Living without oil
Living without oil

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Living without oil

5 Is the oil running out?

We usually find oil in new places with old ideas. Sometimes, also, we find oil in an old place with a new idea, but we seldom find oil in an old place with an old idea. Several times in the past we thought we were running out of oil whereas we were only running out of ideas.

Parke A. Dickey, petroleum geologist, 1958

We are now entering the second half of the Oil Age, and face the relentless decline of production, imposed by nature.

Colin Campbell, petroleum geologist, 2006

Oil is one of a number of fossil fuels - fuels derived from the fossilised remains of living things. The two other most abundant fossil fuels are natural gas and coal.

The supplies of all fossil fuels are finite and (in theory) if we keep using them, they will eventually run out. The imminent exhaustion of oil supplies has been predicted a number of times in the last 100 years. In 1919 the head of the prestigious US Geological Survey predicted that the United States would run out of oil within nine years. Almost 100 years later, oil is still being extracted in the US. Discoveries of new oilfields and more efficient extraction techniques have so far kept the oil flowing, though the quantity of oil produced has declined.

There is no question that at some point the oil will run out, but this is unlikely to happen in our lifetimes or even our children's lifetimes. However, when the oil wells run dry is not the key question - or at least not the one likely to affect our or the next generation. Instead, the key question is whether we can produce enough oil to satisfy global demand. Consider Figure 6, produced in 2003 by members of the campaigning organisation the Association for the Study of Peak Oil. The figure shows an estimate of the global production of oil over a 120-year period.

Described image
Figure 6 An estimate of past and future oil production which was produced by the Association for the Study of Peak Oil in 2003.
  • Describe the overall shape of the graph in Figure 6.

  • The graph shows global production of oil rising to a peak at around 2010 and thereafter the production seems set to decline. The peak oil production is approximately 30 billion barrels per year.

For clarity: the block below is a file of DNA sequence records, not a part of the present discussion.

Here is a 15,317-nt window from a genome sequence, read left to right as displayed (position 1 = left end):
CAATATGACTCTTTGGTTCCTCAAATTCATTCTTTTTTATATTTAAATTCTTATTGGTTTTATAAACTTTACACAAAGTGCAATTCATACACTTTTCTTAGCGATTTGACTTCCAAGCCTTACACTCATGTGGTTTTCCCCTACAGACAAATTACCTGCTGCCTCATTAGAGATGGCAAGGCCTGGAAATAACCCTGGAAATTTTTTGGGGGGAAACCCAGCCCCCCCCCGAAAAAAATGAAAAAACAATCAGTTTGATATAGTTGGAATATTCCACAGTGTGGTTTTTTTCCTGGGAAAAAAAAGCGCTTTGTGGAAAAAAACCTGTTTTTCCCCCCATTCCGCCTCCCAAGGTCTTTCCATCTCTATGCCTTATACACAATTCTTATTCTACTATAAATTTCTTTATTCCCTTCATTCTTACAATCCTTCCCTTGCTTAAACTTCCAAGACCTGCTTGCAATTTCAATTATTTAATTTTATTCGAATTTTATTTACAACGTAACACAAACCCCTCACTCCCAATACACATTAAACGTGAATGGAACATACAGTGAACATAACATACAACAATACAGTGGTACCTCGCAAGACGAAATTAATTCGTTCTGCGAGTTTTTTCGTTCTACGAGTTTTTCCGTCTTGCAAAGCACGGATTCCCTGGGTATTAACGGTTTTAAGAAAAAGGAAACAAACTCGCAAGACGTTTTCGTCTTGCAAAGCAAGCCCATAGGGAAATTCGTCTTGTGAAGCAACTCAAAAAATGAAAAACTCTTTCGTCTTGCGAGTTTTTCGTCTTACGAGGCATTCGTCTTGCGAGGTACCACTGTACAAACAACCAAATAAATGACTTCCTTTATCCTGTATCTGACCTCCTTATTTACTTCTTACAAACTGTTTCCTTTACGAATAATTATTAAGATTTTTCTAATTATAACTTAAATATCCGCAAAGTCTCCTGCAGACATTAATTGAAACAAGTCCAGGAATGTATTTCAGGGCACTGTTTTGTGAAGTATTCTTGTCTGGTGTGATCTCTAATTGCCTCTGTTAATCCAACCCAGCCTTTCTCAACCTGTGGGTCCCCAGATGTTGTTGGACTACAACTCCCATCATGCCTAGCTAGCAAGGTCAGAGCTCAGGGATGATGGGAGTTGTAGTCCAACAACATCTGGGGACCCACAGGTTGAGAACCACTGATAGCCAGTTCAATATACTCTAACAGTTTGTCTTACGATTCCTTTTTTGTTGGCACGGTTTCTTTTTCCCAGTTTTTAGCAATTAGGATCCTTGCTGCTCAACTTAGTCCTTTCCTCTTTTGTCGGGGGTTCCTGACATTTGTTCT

Question 3

(a) Using information from Section 1 and Figure 6, calculate the oil production (in tonnes) for 2010, assuming production reached the peak predicted by the Association for the Study of Peak Oil.

(b) Now use Figure 7 to estimate the demand for oil in 2010. According to this data, does supply exceed or meet demand? Comment on the likely future trend in supply and demand for crude oil, if this data is correct.

Answer

(a) According to Figure 6, the production of oil peaked at around 30 billion barrels (30 000 million barrels) in 2010. This can be converted into millions of tonnes of oil as follows:

peak annual oil production in million tonnes

= 30 000 million barrels × 0.14 tonnes per barrel

= 4200 million tonnes per year

(b) From Figure 7, in 2010 the demand for crude oil can be estimated as approximately 4400 million tonnes. So if this data is correct, demand for oil is approximately balanced by its production; but according to the two graphs, demand may very soon exceed supply.

Described image
Figure 7 Estimated annual energy demands derived from the International Energy Authority (IEA). Mtoe, million tonnes of oil equivalent, is a unit of energy equivalent to the energy released on burning one million tonnes of crude oil.

The idea that we are already at, or about to hit, 'peak oil' is a highly disputed one - and heated arguments have taken place about the validity of the ideas behind Figure 6. The debate can take at least two forms. Put crudely, the first form of the debate is between the geologists and the economists. Geologists point to the declining rate of discovery of new oilfields and the inevitable decline in resources. Economists claim that shortages of oil will raise prices - spurring technological development and the exploitation of sources of oil previously considered uneconomic. A second form of the debate occurs between different geologists - over exactly when the peak in oil production is likely to occur.

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